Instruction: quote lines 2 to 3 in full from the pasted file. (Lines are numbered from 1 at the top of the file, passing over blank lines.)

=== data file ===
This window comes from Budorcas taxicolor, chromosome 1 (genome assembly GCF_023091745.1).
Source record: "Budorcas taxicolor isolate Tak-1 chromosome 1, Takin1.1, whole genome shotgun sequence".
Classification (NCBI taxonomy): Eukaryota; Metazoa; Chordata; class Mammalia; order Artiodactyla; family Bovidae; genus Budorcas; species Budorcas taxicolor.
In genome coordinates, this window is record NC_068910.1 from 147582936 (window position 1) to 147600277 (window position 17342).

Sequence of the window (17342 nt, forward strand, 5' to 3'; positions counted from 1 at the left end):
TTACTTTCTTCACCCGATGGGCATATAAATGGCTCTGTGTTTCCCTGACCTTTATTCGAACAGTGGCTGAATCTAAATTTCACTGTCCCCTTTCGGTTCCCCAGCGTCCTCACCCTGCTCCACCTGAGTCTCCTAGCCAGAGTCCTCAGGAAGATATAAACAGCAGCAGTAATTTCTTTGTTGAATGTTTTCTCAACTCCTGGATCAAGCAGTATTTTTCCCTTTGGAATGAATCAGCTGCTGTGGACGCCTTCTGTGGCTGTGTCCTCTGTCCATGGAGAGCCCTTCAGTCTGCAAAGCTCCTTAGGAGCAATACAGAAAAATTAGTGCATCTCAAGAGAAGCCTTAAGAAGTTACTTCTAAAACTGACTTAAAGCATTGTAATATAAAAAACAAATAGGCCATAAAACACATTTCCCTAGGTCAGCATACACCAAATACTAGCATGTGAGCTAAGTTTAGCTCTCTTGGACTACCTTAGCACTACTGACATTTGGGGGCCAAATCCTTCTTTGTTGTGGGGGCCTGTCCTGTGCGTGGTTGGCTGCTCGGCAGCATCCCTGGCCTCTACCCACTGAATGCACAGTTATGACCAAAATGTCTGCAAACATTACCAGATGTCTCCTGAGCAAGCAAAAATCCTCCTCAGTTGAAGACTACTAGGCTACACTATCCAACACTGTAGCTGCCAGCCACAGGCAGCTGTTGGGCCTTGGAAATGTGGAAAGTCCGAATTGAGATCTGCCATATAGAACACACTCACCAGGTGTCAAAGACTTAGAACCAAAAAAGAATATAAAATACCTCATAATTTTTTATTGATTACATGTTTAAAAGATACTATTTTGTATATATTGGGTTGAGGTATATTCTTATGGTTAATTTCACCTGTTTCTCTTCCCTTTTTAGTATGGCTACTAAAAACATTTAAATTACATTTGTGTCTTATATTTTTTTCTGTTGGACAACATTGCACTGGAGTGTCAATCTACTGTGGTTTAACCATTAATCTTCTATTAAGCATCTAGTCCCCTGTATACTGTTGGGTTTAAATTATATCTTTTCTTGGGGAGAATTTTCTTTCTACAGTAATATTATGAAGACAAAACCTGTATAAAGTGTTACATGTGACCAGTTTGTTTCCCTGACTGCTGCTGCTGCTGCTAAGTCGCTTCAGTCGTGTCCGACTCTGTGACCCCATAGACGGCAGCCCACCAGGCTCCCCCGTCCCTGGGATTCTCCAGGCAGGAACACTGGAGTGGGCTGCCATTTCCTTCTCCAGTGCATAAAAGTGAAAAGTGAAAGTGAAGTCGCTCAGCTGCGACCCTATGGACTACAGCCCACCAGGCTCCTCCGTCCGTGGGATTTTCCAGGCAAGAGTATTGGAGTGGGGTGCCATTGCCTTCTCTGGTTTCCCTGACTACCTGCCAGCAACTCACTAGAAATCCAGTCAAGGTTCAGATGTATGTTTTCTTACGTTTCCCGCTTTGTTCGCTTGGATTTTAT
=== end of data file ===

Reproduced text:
Source record: "Budorcas taxicolor isolate Tak-1 chromosome 1, Takin1.1, whole genome shotgun sequence".
Classification (NCBI taxonomy): Eukaryota; Metazoa; Chordata; class Mammalia; order Artiodactyla; family Bovidae; genus Budorcas; species Budorcas taxicolor.